• DANTE: I have nothing against DANTE but I believe that something like "Many countries have their user groups" pointing to (to-be-made) thread listing most of them. The ad could be colourful with either the coutnry flags or with some sensitive composition of the groups' logos.

  • TUGboat: I somehow second idea by barbara in comment to doncherry's answer, I would make the text something like: "TeX.SX members write to TUGboat" with a link to the issue containing the Stephan Kottwitz' article about TeX.SX.

  • CTAN: Add "Find your TeX package info on <CTAN logo>"

  • UK TeX FAQ, comp.text.tex: Again, I think that a summarizing thread is possible and we can add http://www.latex-community.org/ and maybe some others.

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On the TUG ad, I'd suggest less text, for example 'StackExchange supports ...' or similar –  Joseph Wright Dec 11 '12 at 17:45
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Something like a strong I want YOU in TUG ad? :) –  Paulo Cereda Dec 11 '12 at 18:33
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while some tex.sx members do write to tugboat, i think you mean "write for tugboat". or maybe "publish in tugboat" ("are published in tugboat" would be more precise, but it's too long). –  barbara beeton Dec 11 '12 at 18:40
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for the uk tex faq, comp.text.tex, et al., how about "other good places to find answers to your questions"? –  barbara beeton Dec 11 '12 at 18:42
    
re "tug", unless you're going to leave in the logo, should you really assume that everybody knows what "tug" is? –  barbara beeton Dec 11 '12 at 18:43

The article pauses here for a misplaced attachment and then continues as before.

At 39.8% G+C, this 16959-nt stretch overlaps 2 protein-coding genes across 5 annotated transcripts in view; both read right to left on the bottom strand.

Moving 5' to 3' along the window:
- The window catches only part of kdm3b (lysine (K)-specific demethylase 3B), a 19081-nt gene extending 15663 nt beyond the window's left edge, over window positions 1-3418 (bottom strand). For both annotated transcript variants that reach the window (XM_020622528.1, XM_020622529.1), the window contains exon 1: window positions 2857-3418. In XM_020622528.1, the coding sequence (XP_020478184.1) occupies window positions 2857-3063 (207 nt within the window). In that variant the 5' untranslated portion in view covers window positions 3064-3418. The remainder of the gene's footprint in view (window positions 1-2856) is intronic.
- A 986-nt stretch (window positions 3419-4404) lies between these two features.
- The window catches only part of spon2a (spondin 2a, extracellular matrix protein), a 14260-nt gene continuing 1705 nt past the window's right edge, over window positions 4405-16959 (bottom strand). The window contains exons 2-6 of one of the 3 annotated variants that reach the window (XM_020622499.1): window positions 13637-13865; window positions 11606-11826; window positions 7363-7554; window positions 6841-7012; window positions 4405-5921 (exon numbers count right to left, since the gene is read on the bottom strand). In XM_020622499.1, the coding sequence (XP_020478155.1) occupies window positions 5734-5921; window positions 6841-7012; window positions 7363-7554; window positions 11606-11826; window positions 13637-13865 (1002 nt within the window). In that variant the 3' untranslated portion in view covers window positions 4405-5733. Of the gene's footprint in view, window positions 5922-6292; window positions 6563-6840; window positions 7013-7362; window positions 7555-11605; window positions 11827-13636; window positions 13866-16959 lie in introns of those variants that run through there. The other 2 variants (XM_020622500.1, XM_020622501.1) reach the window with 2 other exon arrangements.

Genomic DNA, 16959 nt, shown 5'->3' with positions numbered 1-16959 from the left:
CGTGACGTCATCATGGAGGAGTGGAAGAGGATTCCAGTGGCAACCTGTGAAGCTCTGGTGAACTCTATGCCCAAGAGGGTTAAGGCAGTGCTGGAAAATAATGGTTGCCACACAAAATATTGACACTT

re dante and language-specific groups in general, the names of the groups often don't divulge the "host" country or language; in fact, the namers sometimes went to great lengths to be misleading -- dante = german; gutenberg = french; italic = an irish-based mail list. (having been present when some of these names were chosen, i assure you it was done intentionally and with great hilarity.) –  barbara beeton Dec 11 '12 at 18:50
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@barbarabeeton: My attempt on the TUGboat: i.stack.imgur.com/BsWqc.png –  Paulo Cereda Dec 11 '12 at 19:04
    
@barbarabeeton I take it that the founders of UK-TUG were lacking in imagination :-) –  Joseph Wright Dec 11 '12 at 19:05
    
@JosephWright: "The Royal TeX Society", where all members must use monocles and top hats. :) –  Paulo Cereda Dec 11 '12 at 19:07
    
@PauloCereda -- that works, and very nicely too. thanks. –  barbara beeton Dec 11 '12 at 19:10
    
@JosephWright -- or maybe they were influenced by an early member who had lived with the initials "spqr" all his life, and favored something not so showy. (i don't know if this was a factor, but i am very happy to be acquainted and have worked on tex projects with the personage cited.) –  barbara beeton Dec 11 '12 at 19:16
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@barbarabeeton I would leave there the logo, just a bit smaller. Now I think of a text: "TUG WANTS YOU!" + logo. –  yo' Dec 11 '12 at 20:49

In the online advertising world, a lot of advice exists on creating effective calls to action, e.g. How To Write A Killer Call To Action.

Out of the Community Promotion Ads - 2012, the one labeled "answer the unanswered questions" by @Paulo Cereda seems to best follow recommended principles, such as:

  • Use buttons: Buttons make it obvious that the user can click on them.
  • Use colour: Getting people to notice your request is half the battle.
  • Use action words and phrases: Use action words like “Click here to read more”.
  • This can be enhanced by the use of symbols that spur action like “>>” or the down arrow.
  • Incentivise your call to action: Use a free report or consultation to give your customers extra incentive to take the desired action. “Download free report” etc.
  • Create social proof through trusted sources.
  • Speak to your readers’ innermost desire.
  • Create a relevant offer.
  • Create a sense of urgency.
  • Align the CTA with a landing page.

As for the ads' placement on the page:

  • Respect its personal space: Do not bury it in noise. Leave lots of space around it so that it stands out.